Jennifer Convertibles

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Jennifer Convertibles Inc. is an American retail company, based in Woodbury, New York.[1]

It is the owner and licensor of sofa bed and leather-furniture specialty-retail stores in the United States, with stores located throughout the Eastern seaboard, in the Midwest, on the West Coast and in the Southwest.

History and operations[edit]

The company was founded in 1900.[where?][1]

On July 19, 2010, the company announced that it had filed for Chapter 11 bankruptcy as a consequence of "substantial losses".[2] According to Furniture Today magazine, the company was number 48 among furniture retailers with US$114 million in sales for its fiscal year ending August 29, 2009.[3][2] It subsequently emerged from Chapter 11 under the control of its major supplier, the Haining Mengnu Group.[4]

Stores[edit]

As of July 20, 2010, the company operated 142 namesake stores and 12 Jennifer Leather stores across the U.S. It also owned 154 Ashley Furniture HomeStores and licensed five others.[5]

As of April 30, 2013, 65 company-owned stores operated under the Jennifer Convertibles and Jennifer Leather names and six stores operated under the Ashley Furniture HomeStores name.

Jennifer Convertibles stores specialize in the retail sale of complete lines of sofa beds, as well as sofas and companion pieces, such as loveseats, chairs and recliners, bedrooms and dining rooms. The company is a dealer of Sealy sofa beds in the United States.

Jennifer Leather stores specialize in the retail sale of leather living room furniture. During the fiscal year ended August 26, 2006, the company closed three stores, of which one was located in Las Vegas, Nevada, and two were located in Indianapolis, Indiana.[citation needed]

Upon its emergence from bankruptcy[when?], the company had 64 Jennifer Convertibles stores and eight Jennifer Leather stores, as well as six licensed Ashley Furniture HomeStores in the greater New York City area.[citation needed]

Criticism[edit]

On July 29, 2004, New York Attorney General Eliot Spitzer announced a consent order and judgment that would significantly reform the company's sales practices and provide restitution to consumers. The judgment permanently enjoined the company from engaging in deceptive, fraudulent or illegal business practices, and requires the company to make substantial reforms to its sales practices and customer service operations. The judgment also requires the company to make restitution to consumers for its failure to replace or repair defective goods. In addition, the company agreed to pay $275,000 in penalties, and $2,000 in costs.[6]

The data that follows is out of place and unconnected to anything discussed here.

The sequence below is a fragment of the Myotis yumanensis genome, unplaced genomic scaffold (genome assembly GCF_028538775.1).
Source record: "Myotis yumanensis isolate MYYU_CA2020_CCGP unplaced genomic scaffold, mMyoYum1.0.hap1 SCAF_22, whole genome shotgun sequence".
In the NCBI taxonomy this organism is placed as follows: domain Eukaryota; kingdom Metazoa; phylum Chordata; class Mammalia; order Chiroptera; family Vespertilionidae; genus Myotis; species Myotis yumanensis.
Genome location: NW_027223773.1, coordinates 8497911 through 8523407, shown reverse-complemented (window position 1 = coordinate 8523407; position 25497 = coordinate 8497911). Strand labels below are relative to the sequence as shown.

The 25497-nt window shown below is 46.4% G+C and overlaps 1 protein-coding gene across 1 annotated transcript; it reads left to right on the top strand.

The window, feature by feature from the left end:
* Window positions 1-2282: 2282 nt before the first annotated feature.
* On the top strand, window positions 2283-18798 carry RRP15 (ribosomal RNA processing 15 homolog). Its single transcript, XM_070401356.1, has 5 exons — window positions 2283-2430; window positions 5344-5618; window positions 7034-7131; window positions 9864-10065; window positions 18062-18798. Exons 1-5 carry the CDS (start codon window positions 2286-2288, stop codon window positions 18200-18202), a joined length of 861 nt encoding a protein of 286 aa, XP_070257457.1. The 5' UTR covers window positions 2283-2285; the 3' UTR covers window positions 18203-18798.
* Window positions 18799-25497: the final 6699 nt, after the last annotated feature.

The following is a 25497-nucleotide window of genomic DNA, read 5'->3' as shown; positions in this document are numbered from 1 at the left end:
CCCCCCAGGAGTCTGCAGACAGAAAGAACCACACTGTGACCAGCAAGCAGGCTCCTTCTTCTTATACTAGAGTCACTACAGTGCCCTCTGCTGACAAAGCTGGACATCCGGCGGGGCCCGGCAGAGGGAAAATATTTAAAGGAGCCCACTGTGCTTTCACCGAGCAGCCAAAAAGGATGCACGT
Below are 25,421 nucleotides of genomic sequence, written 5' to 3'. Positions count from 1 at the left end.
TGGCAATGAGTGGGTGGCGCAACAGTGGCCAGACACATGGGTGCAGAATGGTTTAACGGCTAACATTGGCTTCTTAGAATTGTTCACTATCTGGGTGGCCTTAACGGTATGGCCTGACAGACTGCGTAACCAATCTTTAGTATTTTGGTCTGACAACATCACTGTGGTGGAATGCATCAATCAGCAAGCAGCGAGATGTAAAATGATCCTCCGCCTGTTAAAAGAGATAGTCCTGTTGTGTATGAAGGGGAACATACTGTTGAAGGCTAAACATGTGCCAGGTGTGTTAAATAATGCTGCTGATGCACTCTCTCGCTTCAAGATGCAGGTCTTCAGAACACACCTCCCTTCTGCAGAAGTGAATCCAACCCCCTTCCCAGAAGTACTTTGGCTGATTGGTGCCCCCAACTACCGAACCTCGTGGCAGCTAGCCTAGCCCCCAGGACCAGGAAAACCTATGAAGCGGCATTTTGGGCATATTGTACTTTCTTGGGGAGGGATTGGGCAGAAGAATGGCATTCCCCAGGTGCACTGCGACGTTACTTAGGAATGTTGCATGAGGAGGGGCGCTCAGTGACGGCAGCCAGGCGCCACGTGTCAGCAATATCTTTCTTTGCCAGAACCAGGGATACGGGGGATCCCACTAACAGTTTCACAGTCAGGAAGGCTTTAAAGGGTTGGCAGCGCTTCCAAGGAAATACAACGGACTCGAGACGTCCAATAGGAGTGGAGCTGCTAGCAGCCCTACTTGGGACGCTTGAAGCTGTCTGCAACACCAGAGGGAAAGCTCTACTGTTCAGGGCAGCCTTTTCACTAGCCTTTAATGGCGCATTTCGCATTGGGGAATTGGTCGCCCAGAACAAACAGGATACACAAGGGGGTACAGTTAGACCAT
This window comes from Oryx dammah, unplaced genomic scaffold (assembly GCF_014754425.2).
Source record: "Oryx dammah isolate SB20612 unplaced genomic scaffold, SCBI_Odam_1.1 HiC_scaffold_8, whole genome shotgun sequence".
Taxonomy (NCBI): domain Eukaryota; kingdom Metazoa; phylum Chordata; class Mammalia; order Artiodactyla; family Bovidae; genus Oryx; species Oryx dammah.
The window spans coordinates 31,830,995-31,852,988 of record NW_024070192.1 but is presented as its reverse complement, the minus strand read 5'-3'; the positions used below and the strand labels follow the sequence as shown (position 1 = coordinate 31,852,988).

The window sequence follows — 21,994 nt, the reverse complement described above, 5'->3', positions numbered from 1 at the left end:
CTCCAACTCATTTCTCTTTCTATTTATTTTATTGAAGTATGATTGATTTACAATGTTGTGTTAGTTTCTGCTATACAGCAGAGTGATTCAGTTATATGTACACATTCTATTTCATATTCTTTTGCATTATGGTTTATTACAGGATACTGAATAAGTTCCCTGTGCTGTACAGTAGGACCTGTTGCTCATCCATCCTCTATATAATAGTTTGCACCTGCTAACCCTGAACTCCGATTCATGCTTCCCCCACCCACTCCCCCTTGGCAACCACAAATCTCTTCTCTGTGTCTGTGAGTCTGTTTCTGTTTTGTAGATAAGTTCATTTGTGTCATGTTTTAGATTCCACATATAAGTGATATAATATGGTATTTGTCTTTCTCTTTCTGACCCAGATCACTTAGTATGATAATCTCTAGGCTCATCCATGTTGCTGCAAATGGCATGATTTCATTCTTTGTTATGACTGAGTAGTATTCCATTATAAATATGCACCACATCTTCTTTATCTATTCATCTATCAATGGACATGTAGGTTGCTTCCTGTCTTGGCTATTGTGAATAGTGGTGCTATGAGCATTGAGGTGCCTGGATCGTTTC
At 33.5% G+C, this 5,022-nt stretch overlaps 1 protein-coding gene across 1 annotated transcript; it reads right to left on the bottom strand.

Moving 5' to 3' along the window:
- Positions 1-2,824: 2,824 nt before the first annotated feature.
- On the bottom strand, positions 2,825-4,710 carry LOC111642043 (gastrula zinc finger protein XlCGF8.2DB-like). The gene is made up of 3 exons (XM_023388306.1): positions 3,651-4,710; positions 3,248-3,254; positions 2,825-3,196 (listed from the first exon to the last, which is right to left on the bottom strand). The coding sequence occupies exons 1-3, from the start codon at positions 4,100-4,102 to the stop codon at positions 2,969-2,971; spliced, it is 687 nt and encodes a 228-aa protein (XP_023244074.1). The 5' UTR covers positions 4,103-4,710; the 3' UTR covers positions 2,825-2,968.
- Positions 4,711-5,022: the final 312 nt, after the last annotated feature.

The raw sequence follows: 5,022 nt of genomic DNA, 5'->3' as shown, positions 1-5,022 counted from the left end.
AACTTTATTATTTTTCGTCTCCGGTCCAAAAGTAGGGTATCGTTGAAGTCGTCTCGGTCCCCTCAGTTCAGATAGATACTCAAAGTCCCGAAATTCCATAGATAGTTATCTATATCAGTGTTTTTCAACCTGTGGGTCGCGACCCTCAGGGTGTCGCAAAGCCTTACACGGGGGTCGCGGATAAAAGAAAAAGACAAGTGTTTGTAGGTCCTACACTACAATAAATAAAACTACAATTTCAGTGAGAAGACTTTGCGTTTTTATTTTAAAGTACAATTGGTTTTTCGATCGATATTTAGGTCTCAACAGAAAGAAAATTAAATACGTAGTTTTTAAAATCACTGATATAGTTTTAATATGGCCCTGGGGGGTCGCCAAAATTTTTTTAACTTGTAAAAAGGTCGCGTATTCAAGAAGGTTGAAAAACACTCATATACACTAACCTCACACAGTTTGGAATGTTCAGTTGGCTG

The company received a grade "F" from the Better Business Bureau each year from 2006 through 2009[7] and a grade "A" in 2013.[8] Across the U.S. the company has had complaints for deceptive sales practices, delivery problems, not honoring its warranties and bait-and-switch techniques.[9]

See also[edit]

References[edit]

  1. ^ a b Staff (undated). "Company Overview of Jennifer Convertibles, Inc.". Bloomberg BusinessWeek. Retrieved July 11, 2014. "Jennifer Convertibles, Inc. was founded in 1900 and is based in Woodbury, New York." 
  2. ^ a b Stock, Sue (July 20, 2010). "Jennifer Convertibles Closing N.C. Stores". The News & Observer. Retrieved July 11, 2014. 
  3. ^ Engel, Clint (July 20, 2010). "Update: Several Factors Drove Jennifer Convertibles into Chapter 11 – Chinese Supplier Will Own 95% of Retailer". Furniture Today. Retrieved July 11, 2014. 
  4. ^ Engel, Clint (March 4, 2011). "Jennifer Exits Bankruptcy – Specialty Chain Has New Owner, CEO". Furniture Today. Retrieved July 11, 2014. 
  5. ^ [dead link] "Company Stats". The Miami Herald. 
  6. ^ [dead link] "Supplemental Consent Order and Judgment" (PDF format). Office of the New York Attorney General. 
  7. ^ Database (undated). "LA BBB: Grade F for Jennifer Convertibles". Better Business Bureau. 
  8. ^ Database (undated). "BBB Business Review – Jennifer Convertibles". Better Business Bureau. Retrieved September 3, 2013. 
  9. ^ "Jennifer Furniture Bait and Switch Allegations". ConsumerAffairs.com. Retrieved March 24, 2011. 

External links[edit]